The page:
Last weekend we went to a weird fun performance called Mummenschanz with Lily and her fam. In the endless concession line at intermission I stood behind a heavyset woman and her young daughter. As the three tones rang out indicating our break was ending—as was our hope of getting a snack—I noticed the mom in front of us had her long, tan cardigan on inside-out. I didn’t know her, but in that spinach-in-your-teeth way of the sisterhood of woman, I felt it was my duty to tap her on the arm and quietly point it out.

“Oh God,” she harrumphed, as she peeled her sweater off to turn it around. “Thank you.”

“Trust me,” I said as I took Kate’s hand to head back to our seats. “I’ve been there.”

What I really wanted to say was, “I too am seeking joy by making myself vulnerable! The clothing trick is only one of my moves.” But I thought there was a good chance she’d have no idea what I was talking about.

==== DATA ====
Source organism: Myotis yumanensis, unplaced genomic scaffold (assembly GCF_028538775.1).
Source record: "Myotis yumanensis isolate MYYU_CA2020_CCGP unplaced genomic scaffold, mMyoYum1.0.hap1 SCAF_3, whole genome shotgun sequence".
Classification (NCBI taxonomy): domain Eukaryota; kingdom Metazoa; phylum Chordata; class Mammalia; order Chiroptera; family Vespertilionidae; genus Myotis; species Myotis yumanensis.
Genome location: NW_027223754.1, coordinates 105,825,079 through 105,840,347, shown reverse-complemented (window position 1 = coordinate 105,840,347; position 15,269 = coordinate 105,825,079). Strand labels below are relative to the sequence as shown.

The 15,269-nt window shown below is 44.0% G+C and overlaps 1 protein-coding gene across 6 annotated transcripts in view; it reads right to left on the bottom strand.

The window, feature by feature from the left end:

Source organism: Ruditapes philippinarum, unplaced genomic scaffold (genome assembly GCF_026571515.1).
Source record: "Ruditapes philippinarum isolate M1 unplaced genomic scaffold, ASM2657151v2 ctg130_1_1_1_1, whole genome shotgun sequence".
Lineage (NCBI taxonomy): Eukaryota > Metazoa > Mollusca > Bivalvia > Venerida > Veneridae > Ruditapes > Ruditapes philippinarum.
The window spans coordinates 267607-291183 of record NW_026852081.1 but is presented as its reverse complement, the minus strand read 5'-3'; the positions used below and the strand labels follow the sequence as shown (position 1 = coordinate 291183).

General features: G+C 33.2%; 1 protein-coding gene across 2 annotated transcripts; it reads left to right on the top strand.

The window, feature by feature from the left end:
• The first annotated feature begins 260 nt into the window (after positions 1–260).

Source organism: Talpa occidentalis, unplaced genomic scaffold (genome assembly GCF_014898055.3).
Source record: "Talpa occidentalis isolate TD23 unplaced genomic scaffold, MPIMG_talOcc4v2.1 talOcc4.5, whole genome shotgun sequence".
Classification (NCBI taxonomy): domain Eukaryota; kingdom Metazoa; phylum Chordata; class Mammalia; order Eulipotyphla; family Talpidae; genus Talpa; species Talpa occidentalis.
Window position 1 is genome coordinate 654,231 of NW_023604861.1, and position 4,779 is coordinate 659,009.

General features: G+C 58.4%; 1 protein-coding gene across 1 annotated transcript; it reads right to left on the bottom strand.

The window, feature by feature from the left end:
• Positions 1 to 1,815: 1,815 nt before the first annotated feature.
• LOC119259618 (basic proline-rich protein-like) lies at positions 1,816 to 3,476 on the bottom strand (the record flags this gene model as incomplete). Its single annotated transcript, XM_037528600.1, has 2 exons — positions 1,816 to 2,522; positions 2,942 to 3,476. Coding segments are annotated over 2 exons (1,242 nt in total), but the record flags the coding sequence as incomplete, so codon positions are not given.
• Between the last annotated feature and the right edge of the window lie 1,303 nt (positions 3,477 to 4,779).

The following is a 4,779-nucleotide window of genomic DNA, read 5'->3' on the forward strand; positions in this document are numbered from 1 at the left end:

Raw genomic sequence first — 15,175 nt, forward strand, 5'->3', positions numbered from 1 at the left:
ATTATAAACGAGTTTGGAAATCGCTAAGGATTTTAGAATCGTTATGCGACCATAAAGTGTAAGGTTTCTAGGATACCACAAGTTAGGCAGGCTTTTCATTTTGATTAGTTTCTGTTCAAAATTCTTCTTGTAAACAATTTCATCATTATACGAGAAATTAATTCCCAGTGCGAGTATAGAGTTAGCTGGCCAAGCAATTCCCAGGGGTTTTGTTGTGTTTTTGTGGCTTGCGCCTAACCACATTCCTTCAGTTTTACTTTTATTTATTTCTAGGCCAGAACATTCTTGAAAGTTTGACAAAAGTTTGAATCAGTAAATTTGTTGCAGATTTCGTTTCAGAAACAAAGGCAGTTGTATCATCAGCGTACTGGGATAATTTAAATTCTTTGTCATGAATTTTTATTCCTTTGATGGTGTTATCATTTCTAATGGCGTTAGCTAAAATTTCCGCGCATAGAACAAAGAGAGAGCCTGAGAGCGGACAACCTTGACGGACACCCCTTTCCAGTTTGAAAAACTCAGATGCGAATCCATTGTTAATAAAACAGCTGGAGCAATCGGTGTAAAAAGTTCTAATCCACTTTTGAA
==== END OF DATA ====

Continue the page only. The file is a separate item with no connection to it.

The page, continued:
Thrift Queen

Posted: October 10th, 2012 | Author: | Filed under: Bargains, Clothing, Housewife Fashion Tips, Money, Shopping | 20 Comments »

When I was eight I had an interview to get into a private school. It was with the head of the lower school, a woman known as Miss Page.

Miss Page was in her late fifties, and wore thick woolen dresses with flat, sensible shoes. She had stocky calves and styled her hair in a blunt page-boy. She was, I would come to learn, one of those rare, wonderful institutional legends. She worked at the school for decades, taught in the classrooms, cheered alongside playing fields, and in her clipped New England way, greeted students by name as she bustled through the campus.